Much of this dismemberment was to change following Turkey’s War of Independence under Atatürk’s leadership. In the course of this War – launched four days after the Greek occupation of Izmir – which aimed to reclaim, as Atatürk declared, “The Turkish soil” - his armies reconquered the territories occupied by the Italians and the French, fought off the Armenians in the East and, finally, in September 1922, liberated Izmir and Turkish Aegean from the Greeks. The relief of Istanbul from the British and the Lausanne Treaty of 1923 which secured “The Turkish soil” – today’s Turkey minus the province of Hatay which was annexed in 1939 – followed. Thereafter, forcing the last Ottoman Sultan into exile on a British warship, Atatürk abolished the Sultanate and declared Turkey a Republic. (The abolition of the Sultanate also abolished the Caliphate – Islam’s spiritual authority – which the Sultanate had held since Selim I had requisitioned the title in 1517 during his conquest of Egypt.) Atatürk served as Turkey’s first President until his death in1938. During the 15 years of his presidency, he forged a variety of cultural, political and economic reforms to Westernize Turkey: the Latin alphabet replaced the Arabic one; European dress, instead of Ottoman attire, not least for women, became law as did the accretion of surnames; the sharia was abrogated and substituted with legislation based on Swiss laws; and, remarkably, the statute that declared Turkey a secular state became one of the pillars of the constitution. (To this day, for most Muslim countries, the concept of a secular state is unthinkable, if not intolerable.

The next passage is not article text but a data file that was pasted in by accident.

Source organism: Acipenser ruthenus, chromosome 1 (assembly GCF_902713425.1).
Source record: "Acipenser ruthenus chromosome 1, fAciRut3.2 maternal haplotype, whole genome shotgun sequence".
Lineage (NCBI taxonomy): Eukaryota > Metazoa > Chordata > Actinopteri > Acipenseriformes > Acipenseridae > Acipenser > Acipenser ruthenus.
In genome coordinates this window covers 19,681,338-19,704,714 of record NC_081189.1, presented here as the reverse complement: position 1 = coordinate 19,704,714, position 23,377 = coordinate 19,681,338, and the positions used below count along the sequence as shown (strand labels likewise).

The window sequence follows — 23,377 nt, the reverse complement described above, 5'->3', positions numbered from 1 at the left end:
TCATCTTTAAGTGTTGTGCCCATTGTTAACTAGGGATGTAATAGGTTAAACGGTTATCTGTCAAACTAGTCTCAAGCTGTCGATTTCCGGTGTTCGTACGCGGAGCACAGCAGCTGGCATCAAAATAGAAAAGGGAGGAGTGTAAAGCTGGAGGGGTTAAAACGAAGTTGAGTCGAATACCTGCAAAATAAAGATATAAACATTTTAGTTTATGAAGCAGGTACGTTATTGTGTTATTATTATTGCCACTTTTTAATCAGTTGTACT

The same can be said of many Christian states.) Thus, under Atatürk’s rule Turkey rose from the ashes of the Ottoman Empire and set out to transform itself from the undeveloped, theocratic, regressive “sick man of Europe” into a vibrant, westernized country.


Latife Hanim – maiden name: Latife Usakizade, married name: Latife Mustafa Kemal and, after her divorce, given the surname of Ussaki by Atatürk himself – was born in 1898 to one of Izmir’s richest families. Her father, a merchant much influenced by the West and wellknown in Europe and the USA, provided his children with the best education possible. Thus Latife became an accomplished pianist, spoke the languages prevalent in the then open-port of Izmir – French, Italian, Ladino, Greek, English – and pursued higher studies in Chislehurst, England, and law in the Sorbonne in Paris. Consequently, by the time she met Atatürk on September 11, 1922, she was a lively, enlightened young woman much engrossed with women’s rights.